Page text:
The U.S. government has confiscated some e-gold related funds on the pretext of failure to obtain a license as a "money transmitter," as Ian Grigg reports. Apparently e-gold has already had to put up with "approximately 300 summonses, subpoenas, and other requests for information." Unless they are counting routine stuff, that sounds rather like harassment. The feds are arguing that the U.S. portion of e-gold, G&SR, is a "money transmitter" even though the U.S. Treasury has refused to recognize e-gold as a "currency."
Thanks to the out-of-control Washington D.C. bureaucracy, the U.S. is becoming a poor place to do business if you have an innovative business that rubs some people in D.C. the wrong way. For example, if you claim that you have a new form of money that competes with inflating U.S. dollars.
Another thing that may rub feds the wrong way is the embarrassing fact that e-gold has appreciated by over 100% compared to the U.S. dollar since 1999. In other words, if you held $1,000 worth of e-gold since 1999, it would be worth over $2,000 now. It's closer to the truth to say that the dollar is worth about half what it was in 1999 than to say that e-gold is worth twice as much. Which currency is the funny money?
Interestingly, Yahoo Finance considers gold (although not e-gold in particular) to be a "currency" for the purposes of their currency converter.
Why do I have the feeling that these statements could have been made by Ponzi? Or by Enron? Or Long Term Capital Management? Or the savings and loan industry?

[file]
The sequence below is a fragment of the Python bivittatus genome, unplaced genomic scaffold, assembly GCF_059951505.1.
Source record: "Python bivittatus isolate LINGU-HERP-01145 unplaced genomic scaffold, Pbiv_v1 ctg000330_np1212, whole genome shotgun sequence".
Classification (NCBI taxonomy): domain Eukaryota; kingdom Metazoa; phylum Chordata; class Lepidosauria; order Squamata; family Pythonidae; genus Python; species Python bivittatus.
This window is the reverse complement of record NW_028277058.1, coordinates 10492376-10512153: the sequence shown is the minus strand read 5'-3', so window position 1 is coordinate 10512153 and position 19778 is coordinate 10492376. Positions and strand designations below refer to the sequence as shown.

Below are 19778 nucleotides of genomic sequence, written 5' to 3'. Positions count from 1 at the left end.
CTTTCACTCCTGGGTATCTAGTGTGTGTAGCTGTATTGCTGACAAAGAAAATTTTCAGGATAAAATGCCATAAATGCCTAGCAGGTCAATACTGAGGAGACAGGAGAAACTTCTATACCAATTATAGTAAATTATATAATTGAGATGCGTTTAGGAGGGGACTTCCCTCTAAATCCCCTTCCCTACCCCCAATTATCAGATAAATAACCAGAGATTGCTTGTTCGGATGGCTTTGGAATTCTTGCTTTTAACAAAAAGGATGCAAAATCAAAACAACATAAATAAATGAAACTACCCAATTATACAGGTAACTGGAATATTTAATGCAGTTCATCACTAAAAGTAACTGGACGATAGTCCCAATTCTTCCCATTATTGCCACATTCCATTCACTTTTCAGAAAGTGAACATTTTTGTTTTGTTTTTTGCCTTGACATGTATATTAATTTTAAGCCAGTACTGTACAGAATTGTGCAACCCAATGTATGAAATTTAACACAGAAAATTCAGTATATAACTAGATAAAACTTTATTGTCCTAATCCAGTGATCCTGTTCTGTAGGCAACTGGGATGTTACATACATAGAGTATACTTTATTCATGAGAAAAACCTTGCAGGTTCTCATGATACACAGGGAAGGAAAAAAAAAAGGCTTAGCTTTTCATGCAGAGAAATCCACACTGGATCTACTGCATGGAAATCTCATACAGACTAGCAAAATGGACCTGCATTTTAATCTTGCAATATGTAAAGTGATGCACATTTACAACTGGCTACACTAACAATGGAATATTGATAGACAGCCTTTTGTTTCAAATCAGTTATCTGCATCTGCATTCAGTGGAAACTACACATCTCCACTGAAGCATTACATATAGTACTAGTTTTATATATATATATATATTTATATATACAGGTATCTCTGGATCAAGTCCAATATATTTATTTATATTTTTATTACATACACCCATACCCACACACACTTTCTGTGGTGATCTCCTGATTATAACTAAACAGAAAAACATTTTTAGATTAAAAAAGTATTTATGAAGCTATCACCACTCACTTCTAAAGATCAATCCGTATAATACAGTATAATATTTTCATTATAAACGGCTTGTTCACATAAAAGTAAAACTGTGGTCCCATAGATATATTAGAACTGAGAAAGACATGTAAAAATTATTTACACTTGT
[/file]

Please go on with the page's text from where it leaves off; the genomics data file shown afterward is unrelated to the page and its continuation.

Perhaps it's because the defensive strategy is to cast aspersions on the government, as if some unrelated fault of government proves innocence of those under investigation?
It's possible that e-gold will end up as a successful new financial instrument in the long term. Experimental creation of new institutions is important. Some will prove risky, and some will prove fraudulent. Vigilance for excessive riskyness or fraud is a worthwhile goal.
If you think money transmitters should not have oversight, perhaps you should consult law enforcement agencies the world around. At the very least, oversight and regulation are needed to prevent evasion of taxes. And movement of money can be used as a proxy to detect many other illegal activities.
It's well and good to create new tools for society to use. However, society will have other uses and disuses for them, based on other interests than those of their creators.
The burden of proof in criminal cases is on the government, Mike. Here they came nowhere near meeting this burden. That is why I "cast aspersions" on the fed's handling of this case. My comments are directed at the prosecutors themselves, and to the politicians and voters who uncritically support them, not to any potential jury in this case. Every time prosecutors screw up like this, they do indeed make it easier for real criminals to get away with fraud. Making this kind of case against an innocent (as far as we can tell from their complaint) and innovative company reduce the "ethos" of the Justice Department (see Aristotle). It also reduces American competitiveness, as it encouragers innovative companies to base themselves overseas.